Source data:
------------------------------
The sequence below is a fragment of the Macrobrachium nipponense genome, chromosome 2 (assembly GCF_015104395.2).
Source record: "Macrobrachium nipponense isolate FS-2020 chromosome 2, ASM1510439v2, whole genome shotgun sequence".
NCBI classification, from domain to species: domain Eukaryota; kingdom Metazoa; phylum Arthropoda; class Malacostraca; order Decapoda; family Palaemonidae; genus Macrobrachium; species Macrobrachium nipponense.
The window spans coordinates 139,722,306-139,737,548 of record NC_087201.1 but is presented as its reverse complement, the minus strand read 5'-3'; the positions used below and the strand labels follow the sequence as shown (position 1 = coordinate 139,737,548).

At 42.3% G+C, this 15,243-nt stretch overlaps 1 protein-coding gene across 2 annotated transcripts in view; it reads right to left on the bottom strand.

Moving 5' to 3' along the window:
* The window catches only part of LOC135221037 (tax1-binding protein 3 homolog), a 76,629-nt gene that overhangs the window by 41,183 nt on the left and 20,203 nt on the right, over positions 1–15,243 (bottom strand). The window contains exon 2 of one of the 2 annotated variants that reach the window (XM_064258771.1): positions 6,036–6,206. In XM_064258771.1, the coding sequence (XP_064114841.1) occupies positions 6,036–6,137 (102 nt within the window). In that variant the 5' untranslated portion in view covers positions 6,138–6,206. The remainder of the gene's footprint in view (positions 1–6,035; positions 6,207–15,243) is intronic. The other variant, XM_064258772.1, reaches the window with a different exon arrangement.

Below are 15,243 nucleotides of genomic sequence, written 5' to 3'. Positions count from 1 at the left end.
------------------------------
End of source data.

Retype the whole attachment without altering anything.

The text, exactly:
The sequence below is a fragment of the Macrobrachium nipponense genome, chromosome 2 (assembly GCF_015104395.2).
Source record: "Macrobrachium nipponense isolate FS-2020 chromosome 2, ASM1510439v2, whole genome shotgun sequence".
NCBI classification, from domain to species: domain Eukaryota; kingdom Metazoa; phylum Arthropoda; class Malacostraca; order Decapoda; family Palaemonidae; genus Macrobrachium; species Macrobrachium nipponense.
The window spans coordinates 139,722,306-139,737,548 of record NC_087201.1 but is presented as its reverse complement, the minus strand read 5'-3'; the positions used below and the strand labels follow the sequence as shown (position 1 = coordinate 139,737,548).

At 42.3% G+C, this 15,243-nt stretch overlaps 1 protein-coding gene across 2 annotated transcripts in view; it reads right to left on the bottom strand.

Moving 5' to 3' along the window:
* The window catches only part of LOC135221037 (tax1-binding protein 3 homolog), a 76,629-nt gene that overhangs the window by 41,183 nt on the left and 20,203 nt on the right, over positions 1–15,243 (bottom strand). The window contains exon 2 of one of the 2 annotated variants that reach the window (XM_064258771.1): positions 6,036–6,206. In XM_064258771.1, the coding sequence (XP_064114841.1) occupies positions 6,036–6,137 (102 nt within the window). In that variant the 5' untranslated portion in view covers positions 6,138–6,206. The remainder of the gene's footprint in view (positions 1–6,035; positions 6,207–15,243) is intronic. The other variant, XM_064258772.1, reaches the window with a different exon arrangement.

Below are 15,243 nucleotides of genomic sequence, written 5' to 3'. Positions count from 1 at the left end.